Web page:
Challenge Areas

FFAR CONDUCTS RESEARCH IN SIX CHALLENGE AREAS

These Challenge Areas form FFAR’s strategic research framework.

Food and agriculture systems are complex–comprised of many interconnected factors. FFAR’s work in each Challenge Area aims to solve large-scale agricultural problems, while understanding broad implications and impacts. FFAR envisions a world in which innovative and collaborative science provides every person access to nutritious, affordable food grown on thriving farms. It is only by working together, through an interdisciplinary approach, that we can achieve this vision.

Soil Health

Sustainable Water Management

Next Generation Crops

Advanced Animal Systems

Urban Food Systems

Heath-Agriculture Nexus

Healthy soil is crucial for growing nutritious, affordable food on thriving farms. The Soil Health Challenge Area catalyzes transformative research that addresses knowledge gaps, fuels innovation and enables the adoption of soil management practices. This research explores linkages between soil health and farm productivity, economics, human health, management practices and other areas.

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Water scarcity is one of the greatest challenges for 21st century agriculture. Sustainably managing water resources is vital to ensuring farms continue to thrive. Research in this Challenge Area supports increasing water availability and water use efficiency, replenishing ground water, reducing water pollution and developing water reuse and recycling technologies.

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Producers need crops that can efficiently produce greater yields with fewer inputs. To address this challenge, FFAR’s research focuses on developing non-traditional crops, creating new economic opportunities for conventional crops and increasing crop diversity and farm profitability. This research advances novel, nutritious, profitable and resilient crops.

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Producing nutritious, affordable food on thriving farms requires improving the efficiency of protein production for human or animal consumption. Research in the Advanced Animal Systems Challenge Area supports sustainable animal production through innovative technologies, environmentally-sound production practices and advancements in animal health and welfare.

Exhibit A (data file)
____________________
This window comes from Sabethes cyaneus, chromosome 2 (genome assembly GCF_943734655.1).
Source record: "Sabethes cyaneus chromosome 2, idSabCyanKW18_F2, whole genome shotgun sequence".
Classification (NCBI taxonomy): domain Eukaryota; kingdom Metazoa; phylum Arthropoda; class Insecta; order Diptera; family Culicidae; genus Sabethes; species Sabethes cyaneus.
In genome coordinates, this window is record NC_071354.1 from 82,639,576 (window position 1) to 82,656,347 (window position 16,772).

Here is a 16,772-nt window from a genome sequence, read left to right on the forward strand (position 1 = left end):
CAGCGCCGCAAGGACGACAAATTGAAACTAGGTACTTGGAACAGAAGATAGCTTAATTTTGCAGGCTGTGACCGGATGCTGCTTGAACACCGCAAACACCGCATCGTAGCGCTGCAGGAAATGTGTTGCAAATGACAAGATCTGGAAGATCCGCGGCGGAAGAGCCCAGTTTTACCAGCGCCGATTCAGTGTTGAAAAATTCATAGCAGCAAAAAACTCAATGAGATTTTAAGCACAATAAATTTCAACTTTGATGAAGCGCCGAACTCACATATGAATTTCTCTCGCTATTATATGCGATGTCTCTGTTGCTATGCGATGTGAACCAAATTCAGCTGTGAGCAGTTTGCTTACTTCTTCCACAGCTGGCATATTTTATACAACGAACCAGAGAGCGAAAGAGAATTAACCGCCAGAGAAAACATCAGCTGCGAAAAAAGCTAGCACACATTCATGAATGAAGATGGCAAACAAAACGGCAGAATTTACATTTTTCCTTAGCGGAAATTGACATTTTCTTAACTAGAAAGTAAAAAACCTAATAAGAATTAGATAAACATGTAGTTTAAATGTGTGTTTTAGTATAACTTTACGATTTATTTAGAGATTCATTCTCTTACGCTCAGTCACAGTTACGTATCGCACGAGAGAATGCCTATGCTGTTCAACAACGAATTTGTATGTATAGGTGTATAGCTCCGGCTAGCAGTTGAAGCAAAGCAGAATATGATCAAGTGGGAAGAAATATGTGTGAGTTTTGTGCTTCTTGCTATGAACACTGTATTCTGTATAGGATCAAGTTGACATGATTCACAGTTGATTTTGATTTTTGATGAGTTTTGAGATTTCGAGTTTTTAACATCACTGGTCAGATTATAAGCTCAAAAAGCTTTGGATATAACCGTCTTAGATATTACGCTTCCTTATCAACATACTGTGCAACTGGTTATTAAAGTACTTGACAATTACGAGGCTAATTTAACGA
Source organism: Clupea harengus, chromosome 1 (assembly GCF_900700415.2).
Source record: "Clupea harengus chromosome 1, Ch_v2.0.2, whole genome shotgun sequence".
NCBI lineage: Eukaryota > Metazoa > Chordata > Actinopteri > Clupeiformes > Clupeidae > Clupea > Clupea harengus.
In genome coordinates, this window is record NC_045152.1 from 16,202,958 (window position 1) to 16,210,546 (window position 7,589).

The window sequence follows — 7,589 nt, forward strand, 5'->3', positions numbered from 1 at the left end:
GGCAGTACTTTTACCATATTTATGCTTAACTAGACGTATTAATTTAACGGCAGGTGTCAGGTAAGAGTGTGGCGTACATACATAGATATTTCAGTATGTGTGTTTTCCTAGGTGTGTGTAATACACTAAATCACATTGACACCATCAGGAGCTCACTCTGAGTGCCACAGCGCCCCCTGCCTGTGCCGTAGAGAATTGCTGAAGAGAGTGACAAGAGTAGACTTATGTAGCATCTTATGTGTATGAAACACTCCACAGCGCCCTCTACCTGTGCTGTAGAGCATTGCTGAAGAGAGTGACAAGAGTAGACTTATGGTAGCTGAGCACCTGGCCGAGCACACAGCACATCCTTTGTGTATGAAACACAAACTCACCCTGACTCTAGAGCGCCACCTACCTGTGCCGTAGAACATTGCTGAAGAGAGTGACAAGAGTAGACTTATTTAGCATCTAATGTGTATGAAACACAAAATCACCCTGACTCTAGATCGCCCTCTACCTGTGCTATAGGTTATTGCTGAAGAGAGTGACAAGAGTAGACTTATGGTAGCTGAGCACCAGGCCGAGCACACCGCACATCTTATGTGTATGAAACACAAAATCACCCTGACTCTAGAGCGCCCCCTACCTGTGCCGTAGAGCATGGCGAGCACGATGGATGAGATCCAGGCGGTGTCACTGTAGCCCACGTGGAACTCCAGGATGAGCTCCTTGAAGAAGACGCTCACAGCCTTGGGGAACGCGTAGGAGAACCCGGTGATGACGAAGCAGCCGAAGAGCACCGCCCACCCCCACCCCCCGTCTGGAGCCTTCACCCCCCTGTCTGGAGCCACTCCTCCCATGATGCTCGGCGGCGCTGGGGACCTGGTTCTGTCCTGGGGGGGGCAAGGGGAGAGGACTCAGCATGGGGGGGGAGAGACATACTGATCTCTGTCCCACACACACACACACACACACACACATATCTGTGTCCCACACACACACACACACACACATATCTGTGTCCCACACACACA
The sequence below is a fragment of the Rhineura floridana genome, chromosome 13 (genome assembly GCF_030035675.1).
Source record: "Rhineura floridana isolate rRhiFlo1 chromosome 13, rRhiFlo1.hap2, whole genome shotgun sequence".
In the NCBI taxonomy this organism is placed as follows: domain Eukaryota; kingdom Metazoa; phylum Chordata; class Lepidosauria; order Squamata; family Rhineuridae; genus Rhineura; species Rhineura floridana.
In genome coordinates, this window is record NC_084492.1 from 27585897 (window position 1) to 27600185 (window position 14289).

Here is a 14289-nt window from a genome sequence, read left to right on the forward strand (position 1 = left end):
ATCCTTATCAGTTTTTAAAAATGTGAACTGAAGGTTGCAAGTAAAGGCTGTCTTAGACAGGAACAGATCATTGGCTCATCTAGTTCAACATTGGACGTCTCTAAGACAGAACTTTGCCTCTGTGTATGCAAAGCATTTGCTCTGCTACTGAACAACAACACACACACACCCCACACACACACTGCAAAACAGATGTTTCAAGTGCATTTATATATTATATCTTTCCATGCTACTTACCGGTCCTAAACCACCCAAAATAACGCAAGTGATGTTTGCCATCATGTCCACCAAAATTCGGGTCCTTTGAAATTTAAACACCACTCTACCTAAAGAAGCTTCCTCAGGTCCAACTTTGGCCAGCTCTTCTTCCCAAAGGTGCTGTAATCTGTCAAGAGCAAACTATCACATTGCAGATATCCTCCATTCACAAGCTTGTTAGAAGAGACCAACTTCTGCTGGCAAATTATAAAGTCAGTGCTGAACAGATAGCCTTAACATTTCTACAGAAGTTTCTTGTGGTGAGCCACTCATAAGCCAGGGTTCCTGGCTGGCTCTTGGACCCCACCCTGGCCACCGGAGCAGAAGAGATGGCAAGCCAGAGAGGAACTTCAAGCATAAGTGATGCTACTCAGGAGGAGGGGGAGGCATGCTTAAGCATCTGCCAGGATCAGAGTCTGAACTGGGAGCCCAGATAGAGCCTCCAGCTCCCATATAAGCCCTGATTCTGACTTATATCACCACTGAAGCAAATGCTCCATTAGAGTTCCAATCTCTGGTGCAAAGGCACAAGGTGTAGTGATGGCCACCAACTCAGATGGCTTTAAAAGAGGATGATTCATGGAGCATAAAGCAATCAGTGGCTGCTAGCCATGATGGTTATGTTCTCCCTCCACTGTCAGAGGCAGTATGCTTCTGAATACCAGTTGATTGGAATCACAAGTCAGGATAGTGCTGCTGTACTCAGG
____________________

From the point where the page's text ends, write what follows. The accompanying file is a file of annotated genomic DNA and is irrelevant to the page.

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Agriculture is moving from fields to urban environments. The Urban Food Systems Challenge Area enhances our ability to feed city populations. Research in this Challenge Area advances viable solutions to complex problems by looking at multiple aspects of and connections within the food system. This research ultimately aims to reduce food and nutritional insecurity through economically viable and sustainable solutions.

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The Health-Agriculture Nexus Challenge Area supports innovative, systems-level approaches aimed at reducing food and nutritional insecurity and improving human health in the United States and around the globe. The Health-Agriculture Nexus research area focuses on improving access to nutritious foods, reducing food waste and loss, advancing production systems for better nutrition, and developing crops with high nutritional value.

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Who we are

The Foundation for Food and Agriculture Research was created as a new model for agriculture research funding through bipartisan congressional support in the 2014 Farm Bill. A nonprofit based in Washington, DC, the Foundation builds unique partnerships to support innovative science addressing today’s food and agriculture challenges

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Testimonials

Together, we will solve problems like how to pair new ideas with the most relevant technologies, and this will help us all create products that are not just better, but game changing — even life changing.

Fayaz Khazi, Ph.D.
president of Precision PlantSciences

This collaborative research with public and private partners will build on the investments already made in agriculture research so farmers like me can see the return on those investments through improvements in plants in our fields.

Pam Johnson
National Corn Growers Association past president, FFAR Board Member

Rijk Zwaan is keen to actively contribute to the world’s food supply and stimulate vegetable consumption. Joining the Crops of the Future Collaborative, with leafy vegetables as one of the focus crops, can help us achieve this mission.

Kees Reinink, Ph.D.
Managing Director of Rijk Zwaan